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I really enjoy being in the company of students, both undergraduates and graduates. I learn a lot about my teaching by putting myself in my students' positions and by thinking about what they understand or don't understand, or how they might view a problem. Observing the teaching of my colleagues also makes a very strong impression on me and gives me very good ideas for things I can do more effectively in my teaching.

~Henry S. Turner

 

Henry S. Turner

Henry S. Turner joined the Rutgers English faculty as an associate professor in the fall semester of 2008 as part of an initiative, funded by the Andrew W. Mellon Foundation, to increase the department's strengths in traditional literary fields. A specialist in Renaissance drama, Professor Turner received his PhD in 2000 from the Department of English and Comparative Literature at Columbia University. He also earned an MA and an MPhil from Columbia, a BA from Wesleyan University, a Diplôme Supérieur d'Études Françaises from the University of Bourgogne, and another MA from the University of Sussex. Before attending Columbia, he taught for a year in the Department of English at the University of Nice. Turner came to Rutgers from the University of Wisconsin at Madison, where he had been teaching since 2000 and where he received the English department's Graduate Teaching Award.

Intellectually imaginative and energetic, Professor Turner is one of the few - and the finest - scholars now writing on the historical intersection of literature and science. His first book, The English Renaissance Stage: Geometry, Poetics, and the Practical Spatial Arts, 1580- 1630, was awarded honorable mention from the Society for Literature, Science, and the Arts, in competition for being the best book in interdisciplinary science studies in 2007. The book innovatively links the origins of plot in Renaissance drama to mathematics, arguing that the structure of dramatic action took its shape not simply from the literary precedents of Aristotelian theory, classical and medieval drama, and Italian romances, but at least as much from scientific inscriptions of space - in the fields of geometry, surveying, cartography, engineering, and navigation. Turner's theatrical world is one deeply invested in the productive arts that propelled an increasing urbanization of early modern England. Demanding that we think outside the literary box to understand the materials within it, Professor Turner's book is an engaging tour de force, which brings theatrical and material culture into a dynamic dialogue and exposes the conceptual developments that were revolutionizing literature, science, and English life in the early modern period.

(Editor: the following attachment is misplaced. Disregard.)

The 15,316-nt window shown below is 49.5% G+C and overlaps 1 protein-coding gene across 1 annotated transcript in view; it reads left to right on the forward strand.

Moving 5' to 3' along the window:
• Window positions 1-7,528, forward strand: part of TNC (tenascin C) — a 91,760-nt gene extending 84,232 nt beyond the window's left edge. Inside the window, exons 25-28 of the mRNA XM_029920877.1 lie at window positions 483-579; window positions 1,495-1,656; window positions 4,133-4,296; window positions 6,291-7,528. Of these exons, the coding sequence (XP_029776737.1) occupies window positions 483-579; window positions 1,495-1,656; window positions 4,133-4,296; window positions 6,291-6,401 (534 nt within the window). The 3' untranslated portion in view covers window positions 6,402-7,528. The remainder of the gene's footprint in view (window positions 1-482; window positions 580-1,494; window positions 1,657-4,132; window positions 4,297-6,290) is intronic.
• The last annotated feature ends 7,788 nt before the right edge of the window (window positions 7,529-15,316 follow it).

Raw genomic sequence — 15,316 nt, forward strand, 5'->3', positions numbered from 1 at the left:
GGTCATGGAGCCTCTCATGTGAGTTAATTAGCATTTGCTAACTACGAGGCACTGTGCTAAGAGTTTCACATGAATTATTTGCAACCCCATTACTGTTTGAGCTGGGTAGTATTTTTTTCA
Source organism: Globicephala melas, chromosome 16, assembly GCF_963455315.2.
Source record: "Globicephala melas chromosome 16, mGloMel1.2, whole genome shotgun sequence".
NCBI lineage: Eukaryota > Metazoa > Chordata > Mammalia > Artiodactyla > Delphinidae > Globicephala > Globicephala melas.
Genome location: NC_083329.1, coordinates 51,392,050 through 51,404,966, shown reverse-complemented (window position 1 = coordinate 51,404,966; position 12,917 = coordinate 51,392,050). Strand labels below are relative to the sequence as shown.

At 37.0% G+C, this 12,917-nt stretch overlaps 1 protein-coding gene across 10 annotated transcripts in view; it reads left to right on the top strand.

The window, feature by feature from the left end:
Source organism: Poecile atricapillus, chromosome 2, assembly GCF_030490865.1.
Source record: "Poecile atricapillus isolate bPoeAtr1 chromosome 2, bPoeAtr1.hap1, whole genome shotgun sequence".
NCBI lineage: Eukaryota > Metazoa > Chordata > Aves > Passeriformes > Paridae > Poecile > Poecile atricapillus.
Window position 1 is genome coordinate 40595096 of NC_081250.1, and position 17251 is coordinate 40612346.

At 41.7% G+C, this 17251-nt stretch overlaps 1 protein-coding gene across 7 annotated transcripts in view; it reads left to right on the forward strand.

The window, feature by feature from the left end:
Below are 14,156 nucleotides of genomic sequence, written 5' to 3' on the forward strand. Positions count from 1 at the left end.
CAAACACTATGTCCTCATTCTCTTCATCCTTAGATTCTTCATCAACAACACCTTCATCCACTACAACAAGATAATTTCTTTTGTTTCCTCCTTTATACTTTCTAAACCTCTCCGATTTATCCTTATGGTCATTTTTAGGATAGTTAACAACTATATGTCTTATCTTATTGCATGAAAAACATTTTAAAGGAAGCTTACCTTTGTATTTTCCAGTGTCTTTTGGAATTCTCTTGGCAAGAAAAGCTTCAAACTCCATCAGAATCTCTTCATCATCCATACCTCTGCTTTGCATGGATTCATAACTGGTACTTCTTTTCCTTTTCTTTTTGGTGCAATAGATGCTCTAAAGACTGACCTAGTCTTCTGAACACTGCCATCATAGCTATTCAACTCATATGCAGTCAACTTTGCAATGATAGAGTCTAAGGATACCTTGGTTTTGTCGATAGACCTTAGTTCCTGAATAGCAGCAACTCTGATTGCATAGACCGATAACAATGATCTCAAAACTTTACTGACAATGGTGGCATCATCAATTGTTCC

Turner is gifted not only at describing provocative interdisciplinary intersections but also at making them happen. In The Culture of Capital: Property, Cities, and Knowledge in Early Modern England, Turner gathered together essays by historians and literary critics on the complex question of capital, creating a space where literary texts and cultural institutions, poetics and politics, have equal and interrelated play. For a new series on Shakespeare Now!, he brought A Midsummer Night's Dream into the now by connecting Shakespearean visions of life and our own, structuring the book, entitled Shakespeare's Double Helix, around the architecture of DNA by positioning its two extended essays on facing pages.

In Professor Turner's classes at Rutgers, literature stands beside history, philosophy, psychoanalysis, politics, studies of technology, phenomenology, and French linguistic theory. He brings these disciplines to the level of the human, to their impact on everyday life, and he challenges both his graduate and his undergraduate students to engage seriously in the rich complexities that defy institutional and intellectual boundaries. In his hands, the work of William Shakespeare, Ben Jonson, Thomas Dekker, and Thomas Middleton, among others, become fascinating vehicles for exploring a broadly based social and scientific self-fashioning, both in the early modern period and our own. In his teaching and his scholarship, Professor Turner takes us on a lively intellectual adventure of the highest order. To borrow words from his Shakespeare's Double Helix, his goal is to engage with that kind of thinking, in any field, that begins by asking questions to which one does not yet know the answers and that releases itself into the unknown. We are very lucky to have him pursue that goal at Rutgers. 

 


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